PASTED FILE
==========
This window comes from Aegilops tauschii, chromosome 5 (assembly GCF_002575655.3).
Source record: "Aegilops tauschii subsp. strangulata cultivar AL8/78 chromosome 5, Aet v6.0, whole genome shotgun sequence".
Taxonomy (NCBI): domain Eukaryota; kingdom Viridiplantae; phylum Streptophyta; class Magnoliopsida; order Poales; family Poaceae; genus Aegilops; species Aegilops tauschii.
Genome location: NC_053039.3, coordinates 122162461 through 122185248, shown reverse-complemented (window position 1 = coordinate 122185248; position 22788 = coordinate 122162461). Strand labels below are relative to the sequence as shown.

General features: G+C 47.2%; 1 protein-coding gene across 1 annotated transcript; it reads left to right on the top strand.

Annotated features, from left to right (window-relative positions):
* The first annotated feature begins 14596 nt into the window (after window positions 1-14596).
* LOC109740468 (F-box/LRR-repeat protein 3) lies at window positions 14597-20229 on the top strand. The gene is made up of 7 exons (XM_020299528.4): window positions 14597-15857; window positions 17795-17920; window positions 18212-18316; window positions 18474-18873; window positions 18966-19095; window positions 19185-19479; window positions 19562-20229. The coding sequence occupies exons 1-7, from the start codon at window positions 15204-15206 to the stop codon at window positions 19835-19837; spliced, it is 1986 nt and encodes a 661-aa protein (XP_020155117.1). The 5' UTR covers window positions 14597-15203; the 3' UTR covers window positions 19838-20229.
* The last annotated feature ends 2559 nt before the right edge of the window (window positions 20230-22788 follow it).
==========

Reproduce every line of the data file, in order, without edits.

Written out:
This window comes from Aegilops tauschii, chromosome 5 (assembly GCF_002575655.3).
Source record: "Aegilops tauschii subsp. strangulata cultivar AL8/78 chromosome 5, Aet v6.0, whole genome shotgun sequence".
Taxonomy (NCBI): domain Eukaryota; kingdom Viridiplantae; phylum Streptophyta; class Magnoliopsida; order Poales; family Poaceae; genus Aegilops; species Aegilops tauschii.
Genome location: NC_053039.3, coordinates 122162461 through 122185248, shown reverse-complemented (window position 1 = coordinate 122185248; position 22788 = coordinate 122162461). Strand labels below are relative to the sequence as shown.

General features: G+C 47.2%; 1 protein-coding gene across 1 annotated transcript; it reads left to right on the top strand.

Annotated features, from left to right (window-relative positions):
* The first annotated feature begins 14596 nt into the window (after window positions 1-14596).
* LOC109740468 (F-box/LRR-repeat protein 3) lies at window positions 14597-20229 on the top strand. The gene is made up of 7 exons (XM_020299528.4): window positions 14597-15857; window positions 17795-17920; window positions 18212-18316; window positions 18474-18873; window positions 18966-19095; window positions 19185-19479; window positions 19562-20229. The coding sequence occupies exons 1-7, from the start codon at window positions 15204-15206 to the stop codon at window positions 19835-19837; spliced, it is 1986 nt and encodes a 661-aa protein (XP_020155117.1). The 5' UTR covers window positions 14597-15203; the 3' UTR covers window positions 19838-20229.
* The last annotated feature ends 2559 nt before the right edge of the window (window positions 20230-22788 follow it).